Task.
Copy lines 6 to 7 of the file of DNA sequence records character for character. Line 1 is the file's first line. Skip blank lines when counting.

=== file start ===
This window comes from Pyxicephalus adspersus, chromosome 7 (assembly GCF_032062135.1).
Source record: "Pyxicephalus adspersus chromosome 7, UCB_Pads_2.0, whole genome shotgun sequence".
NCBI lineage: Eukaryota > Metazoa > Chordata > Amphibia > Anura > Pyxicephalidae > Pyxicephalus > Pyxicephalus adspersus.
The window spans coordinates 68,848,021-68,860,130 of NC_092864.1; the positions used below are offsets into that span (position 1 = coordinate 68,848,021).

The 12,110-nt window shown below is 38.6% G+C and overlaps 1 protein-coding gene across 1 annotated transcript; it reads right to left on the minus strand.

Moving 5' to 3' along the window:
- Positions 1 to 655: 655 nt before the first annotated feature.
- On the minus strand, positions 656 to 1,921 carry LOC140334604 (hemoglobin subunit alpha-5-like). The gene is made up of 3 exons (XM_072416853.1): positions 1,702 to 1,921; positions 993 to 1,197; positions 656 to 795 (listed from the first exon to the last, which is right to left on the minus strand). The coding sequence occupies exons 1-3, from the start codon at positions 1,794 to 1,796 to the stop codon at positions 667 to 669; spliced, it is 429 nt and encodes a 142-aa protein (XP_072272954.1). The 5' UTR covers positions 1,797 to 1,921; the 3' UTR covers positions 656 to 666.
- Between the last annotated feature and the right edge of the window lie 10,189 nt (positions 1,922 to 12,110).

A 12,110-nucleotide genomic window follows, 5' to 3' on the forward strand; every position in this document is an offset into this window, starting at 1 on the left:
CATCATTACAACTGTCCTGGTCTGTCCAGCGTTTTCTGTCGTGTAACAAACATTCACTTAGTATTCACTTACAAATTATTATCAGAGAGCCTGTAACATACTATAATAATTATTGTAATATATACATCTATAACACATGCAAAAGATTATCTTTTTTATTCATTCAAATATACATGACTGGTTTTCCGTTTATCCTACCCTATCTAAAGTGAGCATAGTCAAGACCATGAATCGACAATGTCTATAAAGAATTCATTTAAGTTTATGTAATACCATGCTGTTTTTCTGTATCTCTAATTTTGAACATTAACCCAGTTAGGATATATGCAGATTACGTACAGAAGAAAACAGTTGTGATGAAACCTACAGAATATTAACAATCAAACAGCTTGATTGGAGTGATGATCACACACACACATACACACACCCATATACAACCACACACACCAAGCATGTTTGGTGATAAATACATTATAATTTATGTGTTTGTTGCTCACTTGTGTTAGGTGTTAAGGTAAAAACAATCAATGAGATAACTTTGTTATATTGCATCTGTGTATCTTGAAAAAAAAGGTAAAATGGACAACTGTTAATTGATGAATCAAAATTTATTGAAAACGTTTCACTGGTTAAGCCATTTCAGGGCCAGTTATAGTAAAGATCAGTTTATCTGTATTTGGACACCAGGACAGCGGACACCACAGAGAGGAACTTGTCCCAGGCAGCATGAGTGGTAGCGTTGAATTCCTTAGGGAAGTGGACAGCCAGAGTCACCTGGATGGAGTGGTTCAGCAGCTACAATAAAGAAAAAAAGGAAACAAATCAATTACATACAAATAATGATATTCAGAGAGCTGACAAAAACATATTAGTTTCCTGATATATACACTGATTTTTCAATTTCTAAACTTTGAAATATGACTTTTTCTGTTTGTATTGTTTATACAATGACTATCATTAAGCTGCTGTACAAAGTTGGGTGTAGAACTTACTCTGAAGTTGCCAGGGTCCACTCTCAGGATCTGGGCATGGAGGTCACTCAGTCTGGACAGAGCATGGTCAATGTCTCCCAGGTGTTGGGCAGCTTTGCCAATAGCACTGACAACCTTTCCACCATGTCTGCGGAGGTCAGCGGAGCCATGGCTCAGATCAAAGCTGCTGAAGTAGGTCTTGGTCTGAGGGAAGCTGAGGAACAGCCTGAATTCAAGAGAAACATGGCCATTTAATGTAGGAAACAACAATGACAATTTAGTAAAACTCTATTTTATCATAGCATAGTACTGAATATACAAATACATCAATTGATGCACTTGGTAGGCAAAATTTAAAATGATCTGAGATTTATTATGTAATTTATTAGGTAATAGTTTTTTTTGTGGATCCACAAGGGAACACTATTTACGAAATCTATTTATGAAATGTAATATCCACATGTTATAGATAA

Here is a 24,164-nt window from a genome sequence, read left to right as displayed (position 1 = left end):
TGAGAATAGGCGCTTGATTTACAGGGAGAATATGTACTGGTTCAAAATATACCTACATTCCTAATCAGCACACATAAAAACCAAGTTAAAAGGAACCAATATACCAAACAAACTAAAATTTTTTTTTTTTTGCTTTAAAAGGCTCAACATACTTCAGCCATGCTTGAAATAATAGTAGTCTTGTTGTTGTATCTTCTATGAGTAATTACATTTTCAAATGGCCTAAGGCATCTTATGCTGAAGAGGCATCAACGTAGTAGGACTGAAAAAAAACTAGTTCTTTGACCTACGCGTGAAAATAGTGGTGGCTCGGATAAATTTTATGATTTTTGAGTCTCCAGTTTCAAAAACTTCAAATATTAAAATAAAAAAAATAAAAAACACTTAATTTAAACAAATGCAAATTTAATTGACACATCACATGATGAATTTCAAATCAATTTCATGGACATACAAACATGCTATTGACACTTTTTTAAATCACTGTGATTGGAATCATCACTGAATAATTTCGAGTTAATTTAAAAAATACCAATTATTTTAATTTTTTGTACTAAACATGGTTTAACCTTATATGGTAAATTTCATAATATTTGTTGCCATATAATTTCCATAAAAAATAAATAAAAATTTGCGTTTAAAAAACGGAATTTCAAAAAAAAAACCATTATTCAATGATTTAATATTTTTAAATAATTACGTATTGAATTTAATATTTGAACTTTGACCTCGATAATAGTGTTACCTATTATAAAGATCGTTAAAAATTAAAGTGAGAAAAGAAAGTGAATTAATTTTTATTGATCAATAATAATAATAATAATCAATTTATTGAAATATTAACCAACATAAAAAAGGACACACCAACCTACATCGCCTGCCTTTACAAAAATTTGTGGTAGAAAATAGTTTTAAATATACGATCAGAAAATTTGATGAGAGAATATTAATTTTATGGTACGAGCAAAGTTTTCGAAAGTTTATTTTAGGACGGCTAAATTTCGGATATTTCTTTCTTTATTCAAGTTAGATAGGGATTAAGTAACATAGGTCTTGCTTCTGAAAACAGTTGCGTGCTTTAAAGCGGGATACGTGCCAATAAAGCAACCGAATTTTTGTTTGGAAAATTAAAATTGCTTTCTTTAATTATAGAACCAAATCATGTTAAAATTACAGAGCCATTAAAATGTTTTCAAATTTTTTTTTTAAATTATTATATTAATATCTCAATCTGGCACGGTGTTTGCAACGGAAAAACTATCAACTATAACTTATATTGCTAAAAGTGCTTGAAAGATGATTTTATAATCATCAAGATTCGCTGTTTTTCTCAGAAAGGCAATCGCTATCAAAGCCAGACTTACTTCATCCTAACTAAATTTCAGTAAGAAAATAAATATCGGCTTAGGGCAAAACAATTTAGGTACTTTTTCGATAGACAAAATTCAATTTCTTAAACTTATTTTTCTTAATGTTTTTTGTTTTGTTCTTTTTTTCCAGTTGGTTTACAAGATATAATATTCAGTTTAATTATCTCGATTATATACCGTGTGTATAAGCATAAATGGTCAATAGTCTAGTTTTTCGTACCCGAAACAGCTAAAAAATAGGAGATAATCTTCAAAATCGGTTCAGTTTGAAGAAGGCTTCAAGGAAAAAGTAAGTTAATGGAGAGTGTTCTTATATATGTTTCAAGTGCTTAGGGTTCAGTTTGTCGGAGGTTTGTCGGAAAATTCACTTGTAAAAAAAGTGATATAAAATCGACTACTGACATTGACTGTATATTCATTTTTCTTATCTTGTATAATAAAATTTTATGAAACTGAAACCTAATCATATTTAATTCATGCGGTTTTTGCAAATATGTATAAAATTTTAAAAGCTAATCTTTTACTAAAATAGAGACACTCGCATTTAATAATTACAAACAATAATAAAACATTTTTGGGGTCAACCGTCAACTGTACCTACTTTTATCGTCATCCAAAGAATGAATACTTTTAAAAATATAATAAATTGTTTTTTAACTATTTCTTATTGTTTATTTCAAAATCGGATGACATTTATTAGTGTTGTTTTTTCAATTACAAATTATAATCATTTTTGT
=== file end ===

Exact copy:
Moving 5' to 3' along the window:
- Positions 1 to 655: 655 nt before the first annotated feature.